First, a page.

In these moments of vaporisation, one attempts to anchor oneself on a property that is groundless, because the ground has been swept from beneath our feet. One reaches out, stretching ones arms to their limit, and grips, grasps, grabs, clutches at it – the very act a moment of self-help, a closing off of narrative possibility, and a helpless attempt to intervene in the story-world. Your eyes and fingers silently whisper, stop! We hold onto air as if the thing in the fictive (or factual) world that disturbs us so can be changed and challenged. It can’t. We hold onto air and undergo a quiet death in the process – helpless witnesses rendered complicit in the silencing gaze that wounds.
This attempt to ground the groundless, root the rootless, is very much like the condition of austerity itself. Faced with an impossible discourse we seek ways to stop it and empower ourselves. But we can’t. The message of Under the Skin is that the baby’s abandonment is our abandonment – it is a scene in which bare life is enunciated and annulled, which is the supposed truth of austere politics: stand on your own two feet or drown, drown, drown.
Death is past, present and future tense – the audio envelope that carries all the sounds in this beach scene. This is the state of our exception. Born alone and to die lonely, if only we hear and see its calling. Here, loneliness rises up in the image, in the sound en creux, on the empty beach as the tides of austerity wash in.
A Brief history of Loneliness
The history of cinema can be charted through its relationship with and to loneliness. When you think about it, melancholy, introspection, meditation, detachment, isolation and atomisation are everywhere. Chaplin is but a lonely tramp that finds his lonely flower girl. Renoir’s A Day in the Country (1936) is a reverie of companionship marked by deep pockets of loneliness. Gilda only wants Johnny; Johnny may want Balam. While Kolker defines his cinema of loneliness in terms of certain American auteurs,16 I think we could usefully chart a new history of cinema along this axis of loneliness – finding its variants and variations across national cinemas and underpinned by social and political contexts of the time.
To return one last time to Under the Skin: its cinema of loneliness is one generated by the ghastly conditions of austerity, of austere Britain. Its mise en scène is crafted from the urban wastelands of today, and the wilderness the film ends in is both escape from and an extension of austere loneliness. The seductress is both an architect of austerity and one of its victims. Her voice carries the sounds of loneliness throughout the film and into our bare lives…
Hello darkness, my old friend
I’ve come to talk with you again
Because a vision softly creeping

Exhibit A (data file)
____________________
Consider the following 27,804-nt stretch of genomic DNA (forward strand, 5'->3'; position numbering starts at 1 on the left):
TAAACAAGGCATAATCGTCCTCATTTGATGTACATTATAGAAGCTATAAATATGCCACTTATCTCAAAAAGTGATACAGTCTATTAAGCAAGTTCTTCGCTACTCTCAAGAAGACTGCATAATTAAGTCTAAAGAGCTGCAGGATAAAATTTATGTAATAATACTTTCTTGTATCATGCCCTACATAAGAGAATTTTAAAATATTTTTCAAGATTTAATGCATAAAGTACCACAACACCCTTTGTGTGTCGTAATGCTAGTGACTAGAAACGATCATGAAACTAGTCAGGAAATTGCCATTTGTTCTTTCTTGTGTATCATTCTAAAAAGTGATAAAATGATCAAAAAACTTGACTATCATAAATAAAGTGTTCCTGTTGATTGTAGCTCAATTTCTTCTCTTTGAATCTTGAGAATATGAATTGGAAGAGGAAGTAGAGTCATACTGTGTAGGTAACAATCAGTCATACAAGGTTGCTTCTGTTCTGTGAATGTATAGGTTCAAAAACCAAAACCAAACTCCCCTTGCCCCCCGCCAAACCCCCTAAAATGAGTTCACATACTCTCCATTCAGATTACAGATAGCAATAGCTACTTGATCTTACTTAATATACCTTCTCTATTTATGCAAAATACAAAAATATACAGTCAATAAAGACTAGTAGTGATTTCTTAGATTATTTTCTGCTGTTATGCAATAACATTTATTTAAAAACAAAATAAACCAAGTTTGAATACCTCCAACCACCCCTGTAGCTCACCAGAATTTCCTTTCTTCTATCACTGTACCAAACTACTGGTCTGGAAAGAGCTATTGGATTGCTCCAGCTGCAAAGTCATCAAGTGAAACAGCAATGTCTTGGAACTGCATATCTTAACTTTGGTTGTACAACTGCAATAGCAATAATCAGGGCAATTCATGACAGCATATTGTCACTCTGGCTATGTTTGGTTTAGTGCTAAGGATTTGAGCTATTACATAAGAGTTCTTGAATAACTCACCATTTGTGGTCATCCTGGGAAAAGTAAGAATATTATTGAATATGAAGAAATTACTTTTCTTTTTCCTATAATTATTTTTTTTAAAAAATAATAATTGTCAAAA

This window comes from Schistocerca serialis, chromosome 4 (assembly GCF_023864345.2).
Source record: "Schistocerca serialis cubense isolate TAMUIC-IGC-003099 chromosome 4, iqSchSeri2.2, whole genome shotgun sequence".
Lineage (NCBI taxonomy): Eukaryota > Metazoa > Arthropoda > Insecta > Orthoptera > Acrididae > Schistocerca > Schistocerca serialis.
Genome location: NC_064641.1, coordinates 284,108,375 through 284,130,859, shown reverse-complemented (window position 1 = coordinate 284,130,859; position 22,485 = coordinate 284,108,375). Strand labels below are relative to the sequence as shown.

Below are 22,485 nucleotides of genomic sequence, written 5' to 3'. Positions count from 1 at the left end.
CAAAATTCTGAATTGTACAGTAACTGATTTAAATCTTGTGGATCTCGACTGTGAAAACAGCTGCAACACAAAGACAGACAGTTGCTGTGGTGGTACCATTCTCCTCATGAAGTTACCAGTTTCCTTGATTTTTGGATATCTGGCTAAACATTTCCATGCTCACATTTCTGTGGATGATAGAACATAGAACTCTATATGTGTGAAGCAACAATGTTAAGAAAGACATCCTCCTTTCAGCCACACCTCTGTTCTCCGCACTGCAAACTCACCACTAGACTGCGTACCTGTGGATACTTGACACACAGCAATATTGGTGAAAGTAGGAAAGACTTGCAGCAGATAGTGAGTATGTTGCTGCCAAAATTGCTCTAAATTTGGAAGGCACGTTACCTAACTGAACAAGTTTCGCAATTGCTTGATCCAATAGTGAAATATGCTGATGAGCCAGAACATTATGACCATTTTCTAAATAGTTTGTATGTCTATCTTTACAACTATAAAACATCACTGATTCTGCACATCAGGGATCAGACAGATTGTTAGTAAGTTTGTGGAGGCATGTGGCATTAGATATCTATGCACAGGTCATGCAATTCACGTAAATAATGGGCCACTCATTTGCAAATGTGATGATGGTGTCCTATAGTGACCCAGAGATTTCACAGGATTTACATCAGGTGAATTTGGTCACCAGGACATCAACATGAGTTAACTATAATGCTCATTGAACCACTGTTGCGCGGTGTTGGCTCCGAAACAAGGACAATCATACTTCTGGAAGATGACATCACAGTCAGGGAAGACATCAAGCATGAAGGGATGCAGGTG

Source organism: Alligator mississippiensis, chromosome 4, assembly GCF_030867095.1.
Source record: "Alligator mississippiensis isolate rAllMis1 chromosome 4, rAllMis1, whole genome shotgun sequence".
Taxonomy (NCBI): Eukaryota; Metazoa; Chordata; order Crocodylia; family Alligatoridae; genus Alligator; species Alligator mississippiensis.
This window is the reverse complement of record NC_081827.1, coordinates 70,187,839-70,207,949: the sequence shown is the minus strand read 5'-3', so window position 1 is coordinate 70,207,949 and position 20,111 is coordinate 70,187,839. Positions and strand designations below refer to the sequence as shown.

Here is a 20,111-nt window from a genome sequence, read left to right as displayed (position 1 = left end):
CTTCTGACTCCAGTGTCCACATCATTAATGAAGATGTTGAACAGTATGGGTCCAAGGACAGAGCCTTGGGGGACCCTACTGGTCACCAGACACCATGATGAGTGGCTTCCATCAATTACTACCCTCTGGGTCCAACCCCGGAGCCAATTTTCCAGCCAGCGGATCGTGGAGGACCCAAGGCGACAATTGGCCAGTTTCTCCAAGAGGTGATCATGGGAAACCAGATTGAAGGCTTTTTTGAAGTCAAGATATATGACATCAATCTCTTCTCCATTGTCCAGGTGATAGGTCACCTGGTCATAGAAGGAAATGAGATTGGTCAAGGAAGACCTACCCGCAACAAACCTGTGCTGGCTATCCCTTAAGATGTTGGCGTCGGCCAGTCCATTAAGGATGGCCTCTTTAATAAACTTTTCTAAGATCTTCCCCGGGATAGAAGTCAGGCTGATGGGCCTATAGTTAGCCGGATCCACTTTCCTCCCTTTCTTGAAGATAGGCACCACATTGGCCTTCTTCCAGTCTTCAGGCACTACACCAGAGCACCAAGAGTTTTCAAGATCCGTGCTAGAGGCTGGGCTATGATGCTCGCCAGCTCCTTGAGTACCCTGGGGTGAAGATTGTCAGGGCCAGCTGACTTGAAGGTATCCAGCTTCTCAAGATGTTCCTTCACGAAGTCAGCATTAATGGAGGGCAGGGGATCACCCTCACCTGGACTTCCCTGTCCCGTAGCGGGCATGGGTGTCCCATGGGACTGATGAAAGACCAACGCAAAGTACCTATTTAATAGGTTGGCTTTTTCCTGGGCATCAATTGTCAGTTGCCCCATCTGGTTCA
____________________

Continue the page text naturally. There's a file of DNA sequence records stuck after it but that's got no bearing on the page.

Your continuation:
Left its seeds while I was sleeping
And the vision that was planted
In my brain still remains
Within the sound of silence
-Simon and Garfunkel, “The Sound Of Silence”
- Michel Chion, Audio-Vision: Sound on Screen (New York: Columbia University Press, 1994). ↩
- Douglas Kellner, Media Culture: Cultural Studies, Identity and Politics Between the Modern and the Postmodern (London: Routledge, 1995). ↩
- George Monbiot, “The Age of Loneliness is Killing Us,” The Guardian (14 October 2014), www.theguardian.com/commentisfree/2014/oct/14/age-of-loneliness-killing-us ↩
- Zygmunt Bauman, Liquid Modernity (Cambridge: Polity, 2000). ↩
- Mai-Ly N. Steers, Robert E. Wickham, and Linda K. Acitelli, “Seeing Everyone Else’s Highlight Reels: How Facebook Usage is Linked to Depressive Symptoms,” Journal of Social and Clinical Psychology 33:8 (2014): pp. 701–31 ↩
- Kirsten Forkert, “The New Moralism: Austerity, Silencing and Debt Morality,” Soundings: A Journal of Politics and Culture 56 (Spring 2014): pp. 41–53. ↩
- Stuart Hall, “The Neo-Liberal Revolution,” Cultural Studies 25:6 (2011). ↩
- Sean Redmond, “Introduction” in The Companion to Celebrity, eds. P. David Marshall and Sean Redmond (New York: Wiley, 2015). ↩
- Mica Levi, “Interview,” Pitchfork (31 March 2014), http://pitchfork.com/features/interviews/9366-under-the-skins-jonathan-glazer-and-mica-levi/ ↩
- Chion, Audio-Vision. ↩
- Ibid., p. 24. ↩
- Ibid., p. 123. ↩
- Kaja Silverman, The Acoustic Mirror: The Female Voice in Psychoanalysis and Cinema (Bloomington: Indiana University Press, 1988), p. 99. ↩
- Levis, “Interview.” ↩
- Kim Allen, Imogen Tyler, and Sara De Benedictis, “Thinking with ‘White Dee’: The Gender Politics of ‘Austerity Porn,’” Sociological Research Online 19.3 (2014), www.socresonline.org.uk/19/3/2.html ↩
- Robert Kolker, A Cinema of Loneliness: Penn, Stone, Kubrick, Scorsese, Spielberg, Altman, third edition (Oxford: Oxford University Press, 2000). ↩